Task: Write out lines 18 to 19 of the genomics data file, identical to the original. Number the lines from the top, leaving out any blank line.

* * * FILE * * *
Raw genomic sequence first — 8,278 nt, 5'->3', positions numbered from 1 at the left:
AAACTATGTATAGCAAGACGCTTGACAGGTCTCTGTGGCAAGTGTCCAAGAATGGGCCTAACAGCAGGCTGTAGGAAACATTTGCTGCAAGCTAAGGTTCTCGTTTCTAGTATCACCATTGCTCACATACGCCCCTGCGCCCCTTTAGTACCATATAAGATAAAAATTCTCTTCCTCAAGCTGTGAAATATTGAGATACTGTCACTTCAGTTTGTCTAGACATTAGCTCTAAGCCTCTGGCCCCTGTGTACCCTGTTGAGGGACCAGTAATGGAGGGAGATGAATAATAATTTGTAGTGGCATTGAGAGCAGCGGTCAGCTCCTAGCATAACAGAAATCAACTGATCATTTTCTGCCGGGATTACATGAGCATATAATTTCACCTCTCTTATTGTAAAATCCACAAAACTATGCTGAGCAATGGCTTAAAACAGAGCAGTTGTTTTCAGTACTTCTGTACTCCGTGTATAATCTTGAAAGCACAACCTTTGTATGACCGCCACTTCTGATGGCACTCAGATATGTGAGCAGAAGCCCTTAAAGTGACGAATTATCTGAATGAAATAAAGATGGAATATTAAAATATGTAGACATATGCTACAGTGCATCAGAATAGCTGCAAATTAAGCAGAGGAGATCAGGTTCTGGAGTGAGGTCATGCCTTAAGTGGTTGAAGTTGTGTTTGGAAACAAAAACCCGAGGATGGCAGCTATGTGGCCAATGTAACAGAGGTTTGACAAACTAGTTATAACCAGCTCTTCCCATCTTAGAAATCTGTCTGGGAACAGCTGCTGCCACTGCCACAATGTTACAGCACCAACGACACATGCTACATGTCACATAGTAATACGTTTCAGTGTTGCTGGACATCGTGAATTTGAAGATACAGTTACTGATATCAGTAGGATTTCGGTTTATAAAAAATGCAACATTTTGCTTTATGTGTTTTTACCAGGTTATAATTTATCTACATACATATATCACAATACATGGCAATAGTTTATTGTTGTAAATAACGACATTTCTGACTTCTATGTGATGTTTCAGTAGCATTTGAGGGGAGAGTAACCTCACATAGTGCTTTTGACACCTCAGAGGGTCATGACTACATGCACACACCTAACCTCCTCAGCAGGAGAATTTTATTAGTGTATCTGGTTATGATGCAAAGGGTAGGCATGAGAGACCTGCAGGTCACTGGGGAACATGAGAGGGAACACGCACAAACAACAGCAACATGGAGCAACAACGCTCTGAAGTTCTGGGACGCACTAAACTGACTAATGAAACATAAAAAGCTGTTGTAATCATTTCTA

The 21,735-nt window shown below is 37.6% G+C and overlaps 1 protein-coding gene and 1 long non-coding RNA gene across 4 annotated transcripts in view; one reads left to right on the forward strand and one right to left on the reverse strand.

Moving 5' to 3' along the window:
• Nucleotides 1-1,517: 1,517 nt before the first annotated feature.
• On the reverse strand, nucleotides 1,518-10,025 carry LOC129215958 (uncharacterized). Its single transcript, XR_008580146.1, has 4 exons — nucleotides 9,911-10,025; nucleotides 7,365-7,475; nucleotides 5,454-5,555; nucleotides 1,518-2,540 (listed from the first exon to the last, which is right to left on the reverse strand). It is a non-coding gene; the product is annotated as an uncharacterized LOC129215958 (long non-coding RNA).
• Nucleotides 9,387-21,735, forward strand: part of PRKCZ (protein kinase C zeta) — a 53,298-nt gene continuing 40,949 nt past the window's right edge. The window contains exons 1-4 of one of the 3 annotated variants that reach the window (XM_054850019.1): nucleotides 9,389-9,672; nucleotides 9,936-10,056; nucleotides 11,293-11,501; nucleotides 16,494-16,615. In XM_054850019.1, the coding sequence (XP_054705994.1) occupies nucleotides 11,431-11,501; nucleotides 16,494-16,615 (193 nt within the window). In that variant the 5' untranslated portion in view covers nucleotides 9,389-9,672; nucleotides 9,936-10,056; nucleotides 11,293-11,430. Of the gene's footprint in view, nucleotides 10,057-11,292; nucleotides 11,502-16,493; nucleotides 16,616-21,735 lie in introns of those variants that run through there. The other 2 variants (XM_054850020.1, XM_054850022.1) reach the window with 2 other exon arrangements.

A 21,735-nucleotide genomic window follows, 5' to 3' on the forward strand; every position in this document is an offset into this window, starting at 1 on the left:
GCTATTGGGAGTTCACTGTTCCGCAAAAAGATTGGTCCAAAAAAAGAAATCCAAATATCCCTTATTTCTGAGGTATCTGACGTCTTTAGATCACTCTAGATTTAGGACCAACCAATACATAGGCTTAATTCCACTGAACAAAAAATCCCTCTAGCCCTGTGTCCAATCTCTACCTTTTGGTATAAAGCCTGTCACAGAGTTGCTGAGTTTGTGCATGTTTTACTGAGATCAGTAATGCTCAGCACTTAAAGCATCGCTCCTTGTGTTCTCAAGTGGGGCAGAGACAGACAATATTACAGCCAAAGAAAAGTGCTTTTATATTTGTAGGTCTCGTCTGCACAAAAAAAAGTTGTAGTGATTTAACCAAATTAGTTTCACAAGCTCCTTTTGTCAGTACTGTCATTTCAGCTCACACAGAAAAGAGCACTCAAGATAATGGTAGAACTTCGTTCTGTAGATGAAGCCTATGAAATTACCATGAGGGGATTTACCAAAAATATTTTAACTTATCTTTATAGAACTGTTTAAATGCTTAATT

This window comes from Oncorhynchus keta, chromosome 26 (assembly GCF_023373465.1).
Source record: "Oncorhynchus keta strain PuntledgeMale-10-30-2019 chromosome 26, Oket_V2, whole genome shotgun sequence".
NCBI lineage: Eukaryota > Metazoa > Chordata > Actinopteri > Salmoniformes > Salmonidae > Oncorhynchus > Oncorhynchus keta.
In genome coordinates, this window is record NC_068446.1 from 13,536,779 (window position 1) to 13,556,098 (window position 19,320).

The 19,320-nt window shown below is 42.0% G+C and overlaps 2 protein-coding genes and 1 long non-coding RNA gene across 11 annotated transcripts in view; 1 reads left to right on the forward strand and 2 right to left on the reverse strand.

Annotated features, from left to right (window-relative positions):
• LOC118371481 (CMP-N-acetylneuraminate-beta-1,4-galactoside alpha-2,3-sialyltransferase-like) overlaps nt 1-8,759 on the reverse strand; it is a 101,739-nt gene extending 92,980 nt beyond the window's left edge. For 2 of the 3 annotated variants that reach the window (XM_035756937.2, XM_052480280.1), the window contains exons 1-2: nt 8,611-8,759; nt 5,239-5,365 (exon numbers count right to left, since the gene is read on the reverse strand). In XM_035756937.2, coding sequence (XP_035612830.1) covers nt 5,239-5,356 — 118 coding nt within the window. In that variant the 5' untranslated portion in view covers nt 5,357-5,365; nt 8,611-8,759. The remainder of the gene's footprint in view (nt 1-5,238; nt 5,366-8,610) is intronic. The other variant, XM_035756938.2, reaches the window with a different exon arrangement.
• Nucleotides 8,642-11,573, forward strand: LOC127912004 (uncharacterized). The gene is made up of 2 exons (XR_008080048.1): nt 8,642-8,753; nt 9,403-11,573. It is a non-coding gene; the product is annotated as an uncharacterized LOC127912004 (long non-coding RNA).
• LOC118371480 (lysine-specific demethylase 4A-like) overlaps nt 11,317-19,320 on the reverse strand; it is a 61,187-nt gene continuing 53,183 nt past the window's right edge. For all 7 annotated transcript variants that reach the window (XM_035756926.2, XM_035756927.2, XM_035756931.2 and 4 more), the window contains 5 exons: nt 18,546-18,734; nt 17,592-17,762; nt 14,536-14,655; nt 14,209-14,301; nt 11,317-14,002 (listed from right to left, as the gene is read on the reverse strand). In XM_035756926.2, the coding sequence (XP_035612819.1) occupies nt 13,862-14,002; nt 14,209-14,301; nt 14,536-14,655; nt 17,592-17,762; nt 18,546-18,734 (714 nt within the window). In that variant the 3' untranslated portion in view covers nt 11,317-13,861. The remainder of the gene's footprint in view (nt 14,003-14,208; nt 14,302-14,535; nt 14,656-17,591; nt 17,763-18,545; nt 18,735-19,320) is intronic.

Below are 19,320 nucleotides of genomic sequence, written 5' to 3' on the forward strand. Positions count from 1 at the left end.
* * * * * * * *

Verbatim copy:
• LOC118371480 (lysine-specific demethylase 4A-like) overlaps nt 11,317-19,320 on the reverse strand; it is a 61,187-nt gene continuing 53,183 nt past the window's right edge. For all 7 annotated transcript variants that reach the window (XM_035756926.2, XM_035756927.2, XM_035756931.2 and 4 more), the window contains 5 exons: nt 18,546-18,734; nt 17,592-17,762; nt 14,536-14,655; nt 14,209-14,301; nt 11,317-14,002 (listed from right to left, as the gene is read on the reverse strand). In XM_035756926.2, the coding sequence (XP_035612819.1) occupies nt 13,862-14,002; nt 14,209-14,301; nt 14,536-14,655; nt 17,592-17,762; nt 18,546-18,734 (714 nt within the window). In that variant the 3' untranslated portion in view covers nt 11,317-13,861. The remainder of the gene's footprint in view (nt 14,003-14,208; nt 14,302-14,535; nt 14,656-17,591; nt 17,763-18,545; nt 18,735-19,320) is intronic.

Below are 19,320 nucleotides of genomic sequence, written 5' to 3' on the forward strand. Positions count from 1 at the left end.